- LATIN AMERICA
- MIDDLE EAST
- United Kingdom
- United States
- New Zealand
- South Africa
- iHaveNet.com: Pets
by The Daily Cat
It seems like every week, news headlines highlight some amazing story about a cat that got lost in an airport or another busy place. The cat often miraculously finds its way back home, even if it takes months or even years.
The reality is that most lost cats never make it home. The reasons may be many, and the outcomes can be tragic; however, the bottom line is that an indoor-only lifestyle is best and safest for your feline, with you making sure that your cat should never become one of the lost victims.
It's true that cats possess extraordinary sensory perception. Jeff Horn, a former graduate student in the University of Illinois department of natural resources and environmental sciences, and his colleagues recently studied outdoor cats. They determined that one feral cat had a home range of 1,351 acres. Conversely, the mean home range for pet cats in the study was less than 4.9 acres.
To handle any of these distances, cats put their incredible senses to work. Consider the following:
Humans have approximately 5 million scent-receptive nerve endings in the nose. Impressive, right? But not when you consider that the average cat possesses 19 million of these scent receptors. Using scent alone, your cat can probably smell its way out of many situations.
Cats can hear sounds that are two octaves higher than what humans can detect. Cats may then perceive ambient sounds that can help them orient themselves.
Each and every whisker and piece of fur on your cat receives information from the environment and sends it to your cat's brain for processing.
Studies are ongoing, but it's possible that cats, like birds, can inherently detect the earth's gravitational field. This would give them a sense of direction, even without pertinent visual cues. Birds need this when flying. It's possible that cats have this skill as well, although my guess is it would be to a lesser degree than what birds possess.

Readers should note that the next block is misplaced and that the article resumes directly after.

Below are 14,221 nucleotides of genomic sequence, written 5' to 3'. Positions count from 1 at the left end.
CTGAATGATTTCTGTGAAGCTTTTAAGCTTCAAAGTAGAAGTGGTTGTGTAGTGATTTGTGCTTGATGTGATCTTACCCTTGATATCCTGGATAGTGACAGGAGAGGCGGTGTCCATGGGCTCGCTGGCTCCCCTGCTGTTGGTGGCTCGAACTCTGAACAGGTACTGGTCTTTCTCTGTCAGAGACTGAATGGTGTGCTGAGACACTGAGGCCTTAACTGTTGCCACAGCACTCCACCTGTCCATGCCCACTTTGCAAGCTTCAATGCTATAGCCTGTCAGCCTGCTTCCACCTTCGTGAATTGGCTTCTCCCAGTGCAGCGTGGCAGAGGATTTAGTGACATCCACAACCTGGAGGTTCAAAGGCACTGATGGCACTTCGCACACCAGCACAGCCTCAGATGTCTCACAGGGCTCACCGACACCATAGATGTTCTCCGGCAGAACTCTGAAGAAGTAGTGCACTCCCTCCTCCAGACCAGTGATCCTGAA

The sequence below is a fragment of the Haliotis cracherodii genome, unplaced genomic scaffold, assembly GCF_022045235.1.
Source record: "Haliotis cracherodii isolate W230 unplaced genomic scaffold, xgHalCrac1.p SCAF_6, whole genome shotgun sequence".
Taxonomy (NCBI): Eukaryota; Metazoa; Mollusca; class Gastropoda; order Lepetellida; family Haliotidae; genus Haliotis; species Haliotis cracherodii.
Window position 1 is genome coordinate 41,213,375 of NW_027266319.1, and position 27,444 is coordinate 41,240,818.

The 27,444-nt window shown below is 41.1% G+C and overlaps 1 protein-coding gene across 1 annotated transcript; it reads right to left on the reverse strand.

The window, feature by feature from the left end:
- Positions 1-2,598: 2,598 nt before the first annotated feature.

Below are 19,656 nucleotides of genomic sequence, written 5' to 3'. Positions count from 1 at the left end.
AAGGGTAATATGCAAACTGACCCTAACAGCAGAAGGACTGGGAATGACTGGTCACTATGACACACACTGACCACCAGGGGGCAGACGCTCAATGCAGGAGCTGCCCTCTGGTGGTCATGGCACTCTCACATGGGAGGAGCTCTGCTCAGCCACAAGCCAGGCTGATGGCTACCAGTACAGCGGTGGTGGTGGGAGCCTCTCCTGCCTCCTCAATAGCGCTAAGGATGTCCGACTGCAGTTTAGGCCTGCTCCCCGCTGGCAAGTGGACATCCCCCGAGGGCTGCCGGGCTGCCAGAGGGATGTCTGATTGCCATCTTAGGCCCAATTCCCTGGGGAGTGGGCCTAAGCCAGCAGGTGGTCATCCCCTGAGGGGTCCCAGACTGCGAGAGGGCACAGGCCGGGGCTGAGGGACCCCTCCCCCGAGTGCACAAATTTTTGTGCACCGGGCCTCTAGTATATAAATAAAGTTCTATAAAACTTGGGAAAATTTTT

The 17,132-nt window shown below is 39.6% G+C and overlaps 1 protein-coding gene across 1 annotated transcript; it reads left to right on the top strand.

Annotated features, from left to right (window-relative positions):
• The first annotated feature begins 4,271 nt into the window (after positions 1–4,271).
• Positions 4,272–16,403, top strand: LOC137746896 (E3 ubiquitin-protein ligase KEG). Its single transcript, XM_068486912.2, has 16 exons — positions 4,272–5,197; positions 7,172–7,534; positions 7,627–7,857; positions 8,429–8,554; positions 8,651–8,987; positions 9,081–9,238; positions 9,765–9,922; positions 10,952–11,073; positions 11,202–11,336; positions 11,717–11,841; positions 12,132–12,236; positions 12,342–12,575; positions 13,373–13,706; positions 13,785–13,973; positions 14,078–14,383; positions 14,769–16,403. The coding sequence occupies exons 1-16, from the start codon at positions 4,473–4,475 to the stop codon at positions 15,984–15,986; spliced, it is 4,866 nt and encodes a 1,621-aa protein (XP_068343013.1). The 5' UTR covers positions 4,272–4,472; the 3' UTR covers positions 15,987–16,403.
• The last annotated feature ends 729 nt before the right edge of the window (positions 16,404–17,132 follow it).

I'm sure we'll continue to hear stories about lost cats finding their way back home. But you don't want your cat to be in such headlines, especially since the ending may not be a happy one.
Available at Amazon.com:
- Is Your Dog Cut out for Field Trials?
- Should You Crate-train Your Puppy?
- How to Play Soccer With Your Dog
- The Best Way for Your Dog to Ride in the Car with You
- Good Dog Park Etiquette
- What Is Freestyle Dancing With Dogs?
- Canicross: An Easier Way to Run With Your Dog
- Reading Your Dog's Body Language
- Kitten Kindergarten
- Tips to Keep Your Dog Safe While Flying
- Keep Your Dog Warm in the Winter
- Scottish Deerhound: The Ideal Exercise Buddy
- Teach Your Dog to Fetch
- Is Your Dog Bored?
- 7 Ways to Pamper Your Cat
- The Best Games to Play With Your High-Energy Dog
- Dog Feeding Mishaps Corrected
- How to Succeed at Off-Leash Dog Play
- ID Your Relationship With Your Cat
- Photographing Your Elusive Feline
- How to Keep Your Pet Safe During the Holidays
- When Good Dogs Turn Bad
- From Finicky Fido to Chowhound Charlie
- Insure Your Kitty's Health
- Unconditional Love: My Cat Forgives Me Every Day
- From Feline to Family Member
- Is Water From a Christmas Tree Stand Harmful to Cats?
- A Day in the Life of a Sheepherding Dog
- Go on a Desert Retreat With Your Dog
- Dog Food Goes Natural and Holistic
- Determining a Food Allergy
- Exercise Gone to the Dogs
- Find the Right Sport for Your Dog
- Make Your Dog a Part of Your Wedding
- Hydrotherapy Helps Dogs Get in Shape
- How Your Cat Says 'I Love You'
- Lost Cats Found
- De-stress Veterinary Visits for Your Cat
- Keeping Cat Food Fresh
- Second-Hand Cat, First-Rate Pet
Copyright © All rights reserved.
Pets | Cats: Can Cats Find Their Way Home?